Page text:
Auto Repair – Not Getting What We Paid For

Just because you paid less, does not mean your car repair costs were a good deal. It often means something was sacrificed…

Value Versus Price: an experiment…

I recently took my car to a local service facility for an oil change and a transmission service. I knew that the oil change was going to cost $30. I also knew the fair price for a transmission service and what it should include. My transmission fluid would be drained. The lower pan would be removed. A new filter and gasket would be installed and the pan would be cleaned and reinstalled. The transmission would then be filled with fresh fluid and road tested. At least that’s what a “traditional” transmission service includes.

I looked up at the “menu of services” and noticed that the Transmission Service was $149. This was fairly close to what it would cost if performed according to manufacturer recommendations. However, I wanted to ensure that I was getting what I paid for so I asked.

By the puzzled expression on the young mechanics face, I realized very quickly that he was not about to perform a traditional transmission service. He stated confidently that “many transmissions no longer have filters.” This is true, but he failed to notice the vehicle I was driving does indeed have a transmission filter. He went on to say that his hi-tech transmission flushing machine would be all that I needed.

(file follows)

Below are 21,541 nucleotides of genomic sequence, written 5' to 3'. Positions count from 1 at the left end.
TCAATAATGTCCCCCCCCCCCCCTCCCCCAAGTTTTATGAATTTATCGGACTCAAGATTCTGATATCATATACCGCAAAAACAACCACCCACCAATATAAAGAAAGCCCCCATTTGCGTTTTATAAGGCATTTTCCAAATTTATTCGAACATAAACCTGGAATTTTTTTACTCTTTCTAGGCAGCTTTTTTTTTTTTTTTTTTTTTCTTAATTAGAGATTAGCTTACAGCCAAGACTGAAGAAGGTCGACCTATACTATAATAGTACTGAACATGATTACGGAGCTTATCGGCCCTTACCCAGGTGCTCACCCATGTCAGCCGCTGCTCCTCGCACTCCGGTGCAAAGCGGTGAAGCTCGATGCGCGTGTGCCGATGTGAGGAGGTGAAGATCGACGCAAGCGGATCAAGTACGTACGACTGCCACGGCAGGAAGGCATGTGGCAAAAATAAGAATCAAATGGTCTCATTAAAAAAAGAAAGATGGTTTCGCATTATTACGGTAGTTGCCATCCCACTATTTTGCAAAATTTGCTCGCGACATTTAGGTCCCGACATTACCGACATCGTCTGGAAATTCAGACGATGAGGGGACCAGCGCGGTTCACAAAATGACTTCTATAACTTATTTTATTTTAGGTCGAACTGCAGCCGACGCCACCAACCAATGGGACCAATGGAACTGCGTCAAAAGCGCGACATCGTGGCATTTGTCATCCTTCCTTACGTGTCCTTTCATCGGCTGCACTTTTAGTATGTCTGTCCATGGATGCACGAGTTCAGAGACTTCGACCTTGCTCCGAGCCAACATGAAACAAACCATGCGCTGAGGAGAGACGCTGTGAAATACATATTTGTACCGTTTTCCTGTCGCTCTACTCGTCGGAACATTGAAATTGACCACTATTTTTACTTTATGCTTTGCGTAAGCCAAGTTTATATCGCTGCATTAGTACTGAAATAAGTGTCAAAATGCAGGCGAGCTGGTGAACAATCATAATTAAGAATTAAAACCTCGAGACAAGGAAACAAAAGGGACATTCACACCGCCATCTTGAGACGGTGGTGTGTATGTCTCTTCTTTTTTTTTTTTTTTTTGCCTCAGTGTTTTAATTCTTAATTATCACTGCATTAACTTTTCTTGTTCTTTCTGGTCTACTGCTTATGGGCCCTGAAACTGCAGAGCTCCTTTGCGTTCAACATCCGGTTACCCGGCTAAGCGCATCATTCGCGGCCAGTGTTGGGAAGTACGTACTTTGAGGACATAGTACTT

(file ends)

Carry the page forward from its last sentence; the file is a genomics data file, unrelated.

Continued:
Ignoring his ignorance, I asked how much they would charge for a traditional transmission service. He stated: “Well, it should be about another $100 – give or take…” I politely declined and took my vehicle elsewhere for its car maintenance.

In sum, there are two things that are extremely important  to know about the above “every day” scenario…

  1. When a mechanic says: “it should be about” “ballpark” or “it will cost around,” you’re in trouble. If your shop can’t give you a detailed estimate of what a repair will cost – especially for a straightforward service – find another service center. Ball park estimates leave too much room for error and leave us, the repair customer, without any detailed expectations. If we went to a hotel and asked about room rates and the clerk said “oh about $250 bucks” would we accept that? Of course not!
  2. Find out what your car really needs. Unfortunately, you will need to be your own advocate. Many shops are either ignorant, or have their own ideas about what your car needs, which is often in direct conflict with your manufacturer recommendations.

Hope this helps.

~ Ted Olson


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